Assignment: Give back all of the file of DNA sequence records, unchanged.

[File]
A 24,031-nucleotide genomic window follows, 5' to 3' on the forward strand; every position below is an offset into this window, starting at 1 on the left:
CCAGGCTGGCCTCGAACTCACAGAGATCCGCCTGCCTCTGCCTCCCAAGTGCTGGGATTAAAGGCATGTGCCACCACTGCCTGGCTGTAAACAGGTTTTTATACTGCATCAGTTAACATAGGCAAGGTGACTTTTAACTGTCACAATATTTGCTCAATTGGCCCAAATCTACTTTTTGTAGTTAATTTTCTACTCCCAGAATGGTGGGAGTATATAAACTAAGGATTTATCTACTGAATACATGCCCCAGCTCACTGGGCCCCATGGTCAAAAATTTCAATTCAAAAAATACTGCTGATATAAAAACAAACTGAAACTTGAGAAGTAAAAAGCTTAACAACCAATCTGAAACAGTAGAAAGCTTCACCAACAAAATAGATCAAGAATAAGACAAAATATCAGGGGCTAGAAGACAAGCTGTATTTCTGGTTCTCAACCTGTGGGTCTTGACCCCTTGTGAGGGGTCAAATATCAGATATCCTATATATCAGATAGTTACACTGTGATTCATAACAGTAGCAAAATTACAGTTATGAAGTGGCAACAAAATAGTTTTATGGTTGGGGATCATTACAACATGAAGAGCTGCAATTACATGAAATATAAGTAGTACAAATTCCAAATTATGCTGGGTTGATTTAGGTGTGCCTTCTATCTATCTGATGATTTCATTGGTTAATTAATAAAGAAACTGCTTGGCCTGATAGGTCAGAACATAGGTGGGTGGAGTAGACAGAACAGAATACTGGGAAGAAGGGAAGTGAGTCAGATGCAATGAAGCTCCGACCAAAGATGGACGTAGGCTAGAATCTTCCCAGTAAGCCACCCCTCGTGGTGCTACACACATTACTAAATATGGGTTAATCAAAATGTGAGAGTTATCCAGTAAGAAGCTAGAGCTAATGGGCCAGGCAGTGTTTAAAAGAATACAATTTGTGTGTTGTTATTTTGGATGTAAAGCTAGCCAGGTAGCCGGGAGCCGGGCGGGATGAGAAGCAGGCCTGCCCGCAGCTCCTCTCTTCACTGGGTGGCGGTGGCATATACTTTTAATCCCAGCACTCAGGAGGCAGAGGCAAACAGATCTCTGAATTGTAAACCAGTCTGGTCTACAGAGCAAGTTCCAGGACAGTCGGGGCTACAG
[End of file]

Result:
A 24,031-nucleotide genomic window follows, 5' to 3' on the forward strand; every position below is an offset into this window, starting at 1 on the left:
CCAGGCTGGCCTCGAACTCACAGAGATCCGCCTGCCTCTGCCTCCCAAGTGCTGGGATTAAAGGCATGTGCCACCACTGCCTGGCTGTAAACAGGTTTTTATACTGCATCAGTTAACATAGGCAAGGTGACTTTTAACTGTCACAATATTTGCTCAATTGGCCCAAATCTACTTTTTGTAGTTAATTTTCTACTCCCAGAATGGTGGGAGTATATAAACTAAGGATTTATCTACTGAATACATGCCCCAGCTCACTGGGCCCCATGGTCAAAAATTTCAATTCAAAAAATACTGCTGATATAAAAACAAACTGAAACTTGAGAAGTAAAAAGCTTAACAACCAATCTGAAACAGTAGAAAGCTTCACCAACAAAATAGATCAAGAATAAGACAAAATATCAGGGGCTAGAAGACAAGCTGTATTTCTGGTTCTCAACCTGTGGGTCTTGACCCCTTGTGAGGGGTCAAATATCAGATATCCTATATATCAGATAGTTACACTGTGATTCATAACAGTAGCAAAATTACAGTTATGAAGTGGCAACAAAATAGTTTTATGGTTGGGGATCATTACAACATGAAGAGCTGCAATTACATGAAATATAAGTAGTACAAATTCCAAATTATGCTGGGTTGATTTAGGTGTGCCTTCTATCTATCTGATGATTTCATTGGTTAATTAATAAAGAAACTGCTTGGCCTGATAGGTCAGAACATAGGTGGGTGGAGTAGACAGAACAGAATACTGGGAAGAAGGGAAGTGAGTCAGATGCAATGAAGCTCCGACCAAAGATGGACGTAGGCTAGAATCTTCCCAGTAAGCCACCCCTCGTGGTGCTACACACATTACTAAATATGGGTTAATCAAAATGTGAGAGTTATCCAGTAAGAAGCTAGAGCTAATGGGCCAGGCAGTGTTTAAAAGAATACAATTTGTGTGTTGTTATTTTGGATGTAAAGCTAGCCAGGTAGCCGGGAGCCGGGCGGGATGAGAAGCAGGCCTGCCCGCAGCTCCTCTCTTCACTGGGTGGCGGTGGCATATACTTTTAATCCCAGCACTCAGGAGGCAGAGGCAAACAGATCTCTGAATTGTAAACCAGTCTGGTCTACAGAGCAAGTTCCAGGACAGTCGGGGCTACAG